In a world of large, faceless corporations, it can sometimes be nice to think of family values in business. What are the biggest family-owned businesses around?
Mastercard is building its own cryptocurrency team. The payments giant is a partner in the Facebook Libra project. Meanwhile Bitcoin is attempting to rally.
BENGALURU/SAN FRANCISCO (Reuters) - Facebook contractor Genpact has raised minimum wages for the content moderation teams it runs for the Silicon Valley firm in India, the latest sign of improvement for workers after reports of stressful conditions at the social network's sites globally. Facebook Inc has unveiled several initiatives in the past six months to support wellbeing in teams doing the sometimes grueling and repetitive work of wading through billions of potentially harmful or violent posts on its platforms. Reuters reported in February on a group of workers at Genpact's offices in the southern Indian city of Hyderabad, who described the work they did as underpaid, stressful and sometimes traumatic.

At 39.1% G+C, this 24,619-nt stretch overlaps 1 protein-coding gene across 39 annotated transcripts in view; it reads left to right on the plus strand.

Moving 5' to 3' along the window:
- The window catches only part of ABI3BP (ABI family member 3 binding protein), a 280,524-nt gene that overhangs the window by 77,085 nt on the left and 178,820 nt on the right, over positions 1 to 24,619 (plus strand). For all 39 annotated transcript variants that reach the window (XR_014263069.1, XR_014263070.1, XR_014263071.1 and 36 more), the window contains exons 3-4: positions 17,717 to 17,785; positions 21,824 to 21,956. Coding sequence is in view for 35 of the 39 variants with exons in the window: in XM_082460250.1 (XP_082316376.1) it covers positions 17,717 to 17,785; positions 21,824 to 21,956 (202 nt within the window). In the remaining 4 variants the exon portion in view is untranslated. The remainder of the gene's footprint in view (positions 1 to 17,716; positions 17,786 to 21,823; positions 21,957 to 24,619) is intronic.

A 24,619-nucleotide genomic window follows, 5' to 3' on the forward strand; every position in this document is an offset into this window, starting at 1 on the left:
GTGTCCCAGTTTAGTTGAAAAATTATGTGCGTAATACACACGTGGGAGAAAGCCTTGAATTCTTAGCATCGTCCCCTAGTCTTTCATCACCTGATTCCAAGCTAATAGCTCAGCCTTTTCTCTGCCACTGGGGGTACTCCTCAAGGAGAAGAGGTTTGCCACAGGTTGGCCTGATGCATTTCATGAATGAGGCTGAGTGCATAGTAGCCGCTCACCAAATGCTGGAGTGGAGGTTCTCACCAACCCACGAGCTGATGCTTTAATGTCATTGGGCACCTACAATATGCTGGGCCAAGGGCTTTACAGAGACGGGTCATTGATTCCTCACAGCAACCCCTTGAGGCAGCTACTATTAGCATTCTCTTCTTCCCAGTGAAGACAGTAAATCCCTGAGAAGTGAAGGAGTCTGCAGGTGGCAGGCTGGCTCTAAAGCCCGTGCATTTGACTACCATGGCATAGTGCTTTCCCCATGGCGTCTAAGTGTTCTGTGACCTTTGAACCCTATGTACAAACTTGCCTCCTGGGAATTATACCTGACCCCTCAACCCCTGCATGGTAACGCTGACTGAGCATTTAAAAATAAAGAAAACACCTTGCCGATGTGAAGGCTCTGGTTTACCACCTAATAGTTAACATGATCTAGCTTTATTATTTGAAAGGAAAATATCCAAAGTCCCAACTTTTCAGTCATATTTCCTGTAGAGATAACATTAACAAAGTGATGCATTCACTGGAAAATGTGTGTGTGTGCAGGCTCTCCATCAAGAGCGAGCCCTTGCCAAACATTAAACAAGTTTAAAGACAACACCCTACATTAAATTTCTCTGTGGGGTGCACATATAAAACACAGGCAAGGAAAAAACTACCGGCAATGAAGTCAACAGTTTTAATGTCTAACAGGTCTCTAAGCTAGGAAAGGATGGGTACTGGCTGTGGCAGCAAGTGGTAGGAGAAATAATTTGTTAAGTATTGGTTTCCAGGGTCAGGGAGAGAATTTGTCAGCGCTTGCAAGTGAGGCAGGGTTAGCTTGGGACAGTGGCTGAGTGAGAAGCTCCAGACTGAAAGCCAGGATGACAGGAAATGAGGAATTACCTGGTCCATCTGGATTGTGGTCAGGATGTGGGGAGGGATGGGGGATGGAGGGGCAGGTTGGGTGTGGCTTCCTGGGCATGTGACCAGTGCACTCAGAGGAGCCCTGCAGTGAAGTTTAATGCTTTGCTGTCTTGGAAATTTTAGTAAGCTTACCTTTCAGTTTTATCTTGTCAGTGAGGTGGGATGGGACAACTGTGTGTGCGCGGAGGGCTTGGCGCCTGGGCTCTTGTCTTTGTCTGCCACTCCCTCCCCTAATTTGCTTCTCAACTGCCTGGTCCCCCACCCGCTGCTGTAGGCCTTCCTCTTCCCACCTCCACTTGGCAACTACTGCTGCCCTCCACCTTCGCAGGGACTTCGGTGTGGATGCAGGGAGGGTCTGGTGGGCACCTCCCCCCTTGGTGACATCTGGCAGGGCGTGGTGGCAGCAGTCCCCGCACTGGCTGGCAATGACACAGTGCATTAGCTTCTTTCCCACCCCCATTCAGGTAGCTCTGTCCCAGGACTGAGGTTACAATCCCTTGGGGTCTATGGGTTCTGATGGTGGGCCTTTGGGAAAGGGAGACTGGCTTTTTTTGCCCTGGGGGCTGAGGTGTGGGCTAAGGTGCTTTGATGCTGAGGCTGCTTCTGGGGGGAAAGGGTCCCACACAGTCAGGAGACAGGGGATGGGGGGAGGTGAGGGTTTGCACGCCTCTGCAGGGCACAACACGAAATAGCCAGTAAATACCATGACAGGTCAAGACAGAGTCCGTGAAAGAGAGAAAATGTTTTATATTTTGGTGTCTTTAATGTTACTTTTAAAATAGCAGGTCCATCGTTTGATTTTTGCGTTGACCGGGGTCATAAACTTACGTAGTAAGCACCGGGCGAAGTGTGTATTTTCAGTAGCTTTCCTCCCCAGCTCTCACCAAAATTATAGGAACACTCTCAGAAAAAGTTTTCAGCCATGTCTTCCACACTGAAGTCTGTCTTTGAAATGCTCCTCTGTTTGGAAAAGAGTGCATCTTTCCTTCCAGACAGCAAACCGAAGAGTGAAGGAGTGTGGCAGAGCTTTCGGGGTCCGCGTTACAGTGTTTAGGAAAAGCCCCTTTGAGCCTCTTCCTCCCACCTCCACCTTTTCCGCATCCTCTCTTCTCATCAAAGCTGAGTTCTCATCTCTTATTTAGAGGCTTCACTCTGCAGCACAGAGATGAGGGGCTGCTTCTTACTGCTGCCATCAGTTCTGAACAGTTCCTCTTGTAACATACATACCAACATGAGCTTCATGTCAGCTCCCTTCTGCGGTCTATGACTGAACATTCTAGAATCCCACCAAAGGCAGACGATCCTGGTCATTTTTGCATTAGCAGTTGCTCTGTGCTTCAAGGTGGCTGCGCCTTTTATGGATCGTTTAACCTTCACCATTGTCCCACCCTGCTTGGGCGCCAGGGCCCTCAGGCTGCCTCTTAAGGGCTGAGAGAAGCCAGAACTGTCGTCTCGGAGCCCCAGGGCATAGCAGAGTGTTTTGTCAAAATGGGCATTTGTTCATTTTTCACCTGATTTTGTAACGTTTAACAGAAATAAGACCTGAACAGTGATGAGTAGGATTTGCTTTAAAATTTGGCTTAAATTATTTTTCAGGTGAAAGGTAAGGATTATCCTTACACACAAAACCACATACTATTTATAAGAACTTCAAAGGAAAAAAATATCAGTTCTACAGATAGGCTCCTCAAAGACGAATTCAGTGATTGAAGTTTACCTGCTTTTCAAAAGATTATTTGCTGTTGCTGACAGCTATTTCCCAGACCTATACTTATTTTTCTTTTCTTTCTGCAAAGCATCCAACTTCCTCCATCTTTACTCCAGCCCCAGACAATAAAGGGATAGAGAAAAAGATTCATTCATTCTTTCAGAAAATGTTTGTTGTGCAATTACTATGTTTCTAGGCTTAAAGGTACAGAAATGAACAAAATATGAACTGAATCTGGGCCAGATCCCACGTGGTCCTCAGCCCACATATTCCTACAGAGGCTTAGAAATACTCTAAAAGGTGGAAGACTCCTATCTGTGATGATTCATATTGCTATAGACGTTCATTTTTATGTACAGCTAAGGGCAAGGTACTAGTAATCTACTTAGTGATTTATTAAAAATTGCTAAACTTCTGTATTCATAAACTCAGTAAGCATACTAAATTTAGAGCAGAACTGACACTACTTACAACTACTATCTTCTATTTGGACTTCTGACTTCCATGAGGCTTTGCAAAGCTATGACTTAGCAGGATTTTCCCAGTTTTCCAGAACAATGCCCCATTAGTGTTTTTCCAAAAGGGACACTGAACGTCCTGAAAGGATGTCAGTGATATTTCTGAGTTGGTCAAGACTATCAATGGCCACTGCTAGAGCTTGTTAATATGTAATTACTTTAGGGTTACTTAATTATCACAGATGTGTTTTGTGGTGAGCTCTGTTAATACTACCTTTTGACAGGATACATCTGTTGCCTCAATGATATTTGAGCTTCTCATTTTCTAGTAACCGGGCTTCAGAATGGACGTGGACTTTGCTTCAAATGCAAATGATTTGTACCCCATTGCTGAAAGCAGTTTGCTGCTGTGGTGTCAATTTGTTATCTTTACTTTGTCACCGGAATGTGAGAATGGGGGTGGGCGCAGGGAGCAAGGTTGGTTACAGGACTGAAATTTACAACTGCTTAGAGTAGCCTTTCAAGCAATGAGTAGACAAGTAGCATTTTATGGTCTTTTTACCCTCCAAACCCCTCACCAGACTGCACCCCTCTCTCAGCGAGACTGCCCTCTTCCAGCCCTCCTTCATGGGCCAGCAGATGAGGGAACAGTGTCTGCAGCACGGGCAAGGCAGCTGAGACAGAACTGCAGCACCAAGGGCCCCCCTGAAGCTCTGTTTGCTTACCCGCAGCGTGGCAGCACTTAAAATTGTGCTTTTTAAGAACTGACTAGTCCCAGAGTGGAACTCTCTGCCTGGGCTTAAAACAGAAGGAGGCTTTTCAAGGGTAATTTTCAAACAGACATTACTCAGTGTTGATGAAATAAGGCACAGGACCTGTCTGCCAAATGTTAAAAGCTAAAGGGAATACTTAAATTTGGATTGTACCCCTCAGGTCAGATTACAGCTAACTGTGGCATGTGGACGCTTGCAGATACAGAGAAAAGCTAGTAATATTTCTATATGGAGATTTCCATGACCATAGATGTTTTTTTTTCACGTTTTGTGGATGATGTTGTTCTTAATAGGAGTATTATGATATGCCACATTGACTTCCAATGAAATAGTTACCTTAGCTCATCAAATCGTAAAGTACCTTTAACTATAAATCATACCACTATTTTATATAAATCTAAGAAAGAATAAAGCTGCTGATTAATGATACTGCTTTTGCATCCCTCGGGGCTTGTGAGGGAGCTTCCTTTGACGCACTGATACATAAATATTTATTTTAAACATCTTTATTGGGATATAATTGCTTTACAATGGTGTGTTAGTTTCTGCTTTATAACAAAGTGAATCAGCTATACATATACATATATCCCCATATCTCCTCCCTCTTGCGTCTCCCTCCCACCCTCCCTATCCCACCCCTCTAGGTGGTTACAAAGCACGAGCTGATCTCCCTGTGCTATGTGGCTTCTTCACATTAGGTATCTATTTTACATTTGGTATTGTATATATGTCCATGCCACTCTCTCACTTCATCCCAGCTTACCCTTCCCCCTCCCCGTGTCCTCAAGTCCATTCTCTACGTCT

(Bloomberg) -- One of the largest cryptocurrency exchanges is looking to partner with governments and companies to develop new digital currencies as it competes with the Libra project spearheaded by Facebook Inc.To that end, Malta-based Binance said it plans to create an independent “regional version of Libra,” the digital coin being developed by Facebook Inc. and partners, in a Chinese-language statement on its website Monday. The firm run by Chief Executive Officer Zhao “CZ” Changpeng said its open blockchain project, Venus, is intended to “empower developed and developing countries to spur new currencies.’’Developing so-called stable coins like Tether that are pegged to the U.S. dollar or another traditional currency has become a goal for many crypto platforms. Traders have flocked to these lower-volatility coins as they can be used to facilitate transactions and to park funds during wild swings in prices.Unlike Facebook, which announced its Libra coin with 27 partners from Visa Inc. to Uber Technologies Inc. signed up, Binance did not say if any other players have signed up to Venus. Instead the company said it “welcomes additional government partners, companies and organizations with a strong interest and influence on a global scale to collaborate with us to build a new open alliance and sustainable community.’’Binance already has experience with stable coins, having issued a token pegged to the U.K. pound earlier in the year. The exchange says it handles an average $1.2 billion of trading volume a day.Crypto firms have not only struggled to maintain stability in coin prices, but also with security in holding the digital assets. In May, Binance said hackers withdrew 7,000 Bitcoins worth about $40 million in a “large scale security breach.”\--With assistance from Shiyin Chen.To contact the reporter on this story: Alastair Marsh in London at email@example.comTo contact the editors responsible for this story: James Hertling at firstname.lastname@example.org, Todd White, Sid VermaFor more articles like this, please visit us at bloomberg.com©2019 Bloomberg L.P.